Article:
Thomas Jefferson Papers

From Thomas Jefferson to Marc Auguste Pictet, 26 December 1820

Monticello Dec. 26. 20.

thro’ Depm’t of State.
Dear Sir

Your favor by Mr Terril was duly received, but ill health has long suspended with me the power of acknoleging the attentions of my friends, and a slow and chequered convalescence renders writing still difficult. I owe, and return you with pleasure, many thanks for your multiplied kindnesses to mr Terril. these have been, in his mind too, as seeds sown in a fertile soil, and have produced a rich harvest of affections to you, and of gratitude for the many obligations you have heaped upon him. we have received him on his return with great joy, and the more we have seen of him, the more we have found cause of contentment. his conversations prove how well his time has been employed, and leave us nothing to regret but his fond recollections of the happiness he enjoyed with you, which prey too much on his mind. time may weaken these; but not a little time will be necessary, and no time will efface them. the thoughts of returning to Europe may yield by degrees to the obstacles opposed to them. after passing the summer in my neighbourhood he has returned to Kentucky to prepare himself, for the bar, and for the functions of civil life. we miss him much in our society, as he had made himself among the most acceptable of it’s members. this specimen of improvement would be a great encouragement to a repetition of the experiment with others of our youthful subjects; but we think it a duty to provide for them a nearer resource, by transplanting to our own country the sciences you have reared. the state in which I live is now engaged in the establishment of an University, in which all the sciences will be cultivated which the circumstances of our country would as yet render useful. this institution will employ the remaining days and faculties of my life, and will be based on the illimitable freedom of the human mind.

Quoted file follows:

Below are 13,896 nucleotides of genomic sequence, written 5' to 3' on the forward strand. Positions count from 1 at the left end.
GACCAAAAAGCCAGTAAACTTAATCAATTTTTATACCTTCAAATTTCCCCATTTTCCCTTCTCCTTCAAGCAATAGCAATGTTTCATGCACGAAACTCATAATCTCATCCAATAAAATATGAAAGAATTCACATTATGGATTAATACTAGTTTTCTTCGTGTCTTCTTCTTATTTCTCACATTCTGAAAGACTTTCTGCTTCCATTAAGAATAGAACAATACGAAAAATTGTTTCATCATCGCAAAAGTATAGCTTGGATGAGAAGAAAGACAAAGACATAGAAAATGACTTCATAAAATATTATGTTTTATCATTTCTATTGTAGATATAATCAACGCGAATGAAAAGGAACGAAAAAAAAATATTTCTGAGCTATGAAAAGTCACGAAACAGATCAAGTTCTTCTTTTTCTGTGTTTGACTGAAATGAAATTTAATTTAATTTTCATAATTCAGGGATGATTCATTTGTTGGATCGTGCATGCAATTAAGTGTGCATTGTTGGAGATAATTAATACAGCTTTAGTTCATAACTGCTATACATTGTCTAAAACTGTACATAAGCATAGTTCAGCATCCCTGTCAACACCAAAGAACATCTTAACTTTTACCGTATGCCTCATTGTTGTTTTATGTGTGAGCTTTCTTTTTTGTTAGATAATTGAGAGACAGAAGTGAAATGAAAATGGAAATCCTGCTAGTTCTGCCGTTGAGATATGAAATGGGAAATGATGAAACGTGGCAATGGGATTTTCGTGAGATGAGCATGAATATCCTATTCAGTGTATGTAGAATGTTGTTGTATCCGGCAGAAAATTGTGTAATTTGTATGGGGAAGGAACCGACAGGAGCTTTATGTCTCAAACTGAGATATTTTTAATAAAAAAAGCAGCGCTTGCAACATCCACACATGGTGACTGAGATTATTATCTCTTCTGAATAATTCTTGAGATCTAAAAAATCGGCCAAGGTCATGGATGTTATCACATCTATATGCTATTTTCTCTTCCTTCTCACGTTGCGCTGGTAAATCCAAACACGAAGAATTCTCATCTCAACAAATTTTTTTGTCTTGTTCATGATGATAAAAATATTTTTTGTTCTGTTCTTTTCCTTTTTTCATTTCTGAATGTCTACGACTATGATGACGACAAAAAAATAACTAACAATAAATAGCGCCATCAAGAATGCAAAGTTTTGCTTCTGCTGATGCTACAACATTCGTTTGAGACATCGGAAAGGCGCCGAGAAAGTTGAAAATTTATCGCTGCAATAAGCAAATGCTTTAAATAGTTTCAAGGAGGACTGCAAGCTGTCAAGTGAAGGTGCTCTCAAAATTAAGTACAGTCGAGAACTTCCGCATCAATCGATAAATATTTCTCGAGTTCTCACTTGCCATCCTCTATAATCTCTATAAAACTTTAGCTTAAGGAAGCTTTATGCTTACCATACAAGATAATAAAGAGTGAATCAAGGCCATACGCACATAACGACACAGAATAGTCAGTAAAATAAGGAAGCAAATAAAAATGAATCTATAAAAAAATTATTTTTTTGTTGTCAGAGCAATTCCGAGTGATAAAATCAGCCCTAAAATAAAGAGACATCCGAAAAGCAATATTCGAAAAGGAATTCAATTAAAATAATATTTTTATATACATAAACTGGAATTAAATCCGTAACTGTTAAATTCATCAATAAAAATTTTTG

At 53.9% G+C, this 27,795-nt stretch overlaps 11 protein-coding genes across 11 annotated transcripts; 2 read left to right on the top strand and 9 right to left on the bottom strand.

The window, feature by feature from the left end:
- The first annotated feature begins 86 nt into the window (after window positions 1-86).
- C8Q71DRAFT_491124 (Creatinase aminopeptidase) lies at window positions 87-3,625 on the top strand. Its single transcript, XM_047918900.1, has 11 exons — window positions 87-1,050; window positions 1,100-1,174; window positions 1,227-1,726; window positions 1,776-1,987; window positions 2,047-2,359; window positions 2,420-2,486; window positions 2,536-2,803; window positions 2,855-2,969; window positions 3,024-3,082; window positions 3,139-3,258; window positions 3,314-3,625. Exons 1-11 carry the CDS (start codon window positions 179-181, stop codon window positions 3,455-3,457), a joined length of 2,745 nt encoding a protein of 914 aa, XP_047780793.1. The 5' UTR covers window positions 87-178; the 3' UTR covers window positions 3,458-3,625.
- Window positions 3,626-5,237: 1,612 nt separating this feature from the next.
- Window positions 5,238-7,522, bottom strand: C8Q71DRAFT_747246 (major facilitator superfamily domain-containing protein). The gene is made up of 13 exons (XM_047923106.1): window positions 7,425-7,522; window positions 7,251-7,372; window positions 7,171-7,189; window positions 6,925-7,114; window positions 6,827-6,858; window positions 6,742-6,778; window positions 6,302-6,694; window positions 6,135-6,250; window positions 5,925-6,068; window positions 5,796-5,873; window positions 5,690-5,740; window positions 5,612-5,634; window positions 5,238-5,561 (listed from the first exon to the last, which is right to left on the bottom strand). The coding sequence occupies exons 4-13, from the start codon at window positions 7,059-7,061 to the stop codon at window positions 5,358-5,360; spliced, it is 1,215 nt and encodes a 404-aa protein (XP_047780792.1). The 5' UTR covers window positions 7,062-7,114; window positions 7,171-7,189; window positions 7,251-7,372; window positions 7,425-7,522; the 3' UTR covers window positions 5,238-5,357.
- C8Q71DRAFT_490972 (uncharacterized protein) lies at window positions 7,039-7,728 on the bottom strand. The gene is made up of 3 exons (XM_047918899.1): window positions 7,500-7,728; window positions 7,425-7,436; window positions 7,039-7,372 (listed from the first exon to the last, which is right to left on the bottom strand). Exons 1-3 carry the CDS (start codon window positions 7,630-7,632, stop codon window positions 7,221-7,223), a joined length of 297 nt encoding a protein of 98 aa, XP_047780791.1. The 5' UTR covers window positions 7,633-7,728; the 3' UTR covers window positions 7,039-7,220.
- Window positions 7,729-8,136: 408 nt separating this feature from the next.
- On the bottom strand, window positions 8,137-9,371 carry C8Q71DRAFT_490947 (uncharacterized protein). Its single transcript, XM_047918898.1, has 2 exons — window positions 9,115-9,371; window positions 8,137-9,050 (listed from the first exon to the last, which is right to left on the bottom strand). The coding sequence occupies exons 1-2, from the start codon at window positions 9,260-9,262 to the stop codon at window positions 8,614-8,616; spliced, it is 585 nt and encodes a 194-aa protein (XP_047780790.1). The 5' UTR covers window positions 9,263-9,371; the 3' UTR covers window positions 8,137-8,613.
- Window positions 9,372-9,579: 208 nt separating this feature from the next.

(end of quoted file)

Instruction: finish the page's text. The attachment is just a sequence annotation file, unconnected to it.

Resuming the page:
Altho’ your Geneva is but a point, as it were, on the globe, yet it has made itself the most interesting one perhaps on the globe. industry, honesty, simplicity of manners, hospitality and science seem to have marked it as their own, and interest all mankind in prayers for the continuance of it’s freedom and felicity. it has mine most sincerely, and for nothing in it more especially than your personal happiness and prosperity.—I receive with pleasure the information you give me respecting the families Delessert & Gautier. a period of 30. years since I left Europe has withdrawn from me the knolege of much which has happened to my friends there. with mr Gautier of the house of Grand in Paris, I was intimately acquainted, and much attached to his worth. I know not whether I have gained or lost by ignorance of the fortunes of my friends in the unparalleled convulsions amidst which they have been placed. nor do I know that these are yet over. there seem to be something more than specks in the horizon of Europe, which may renew the desolations of that country, fated to eternal war. God preserve you from it’s evils, whatever are portended, and grant you as many years of life, health and happiness as yourself may desire.

Th: Jefferson

MHi: Coolidge Collection.

Index Entries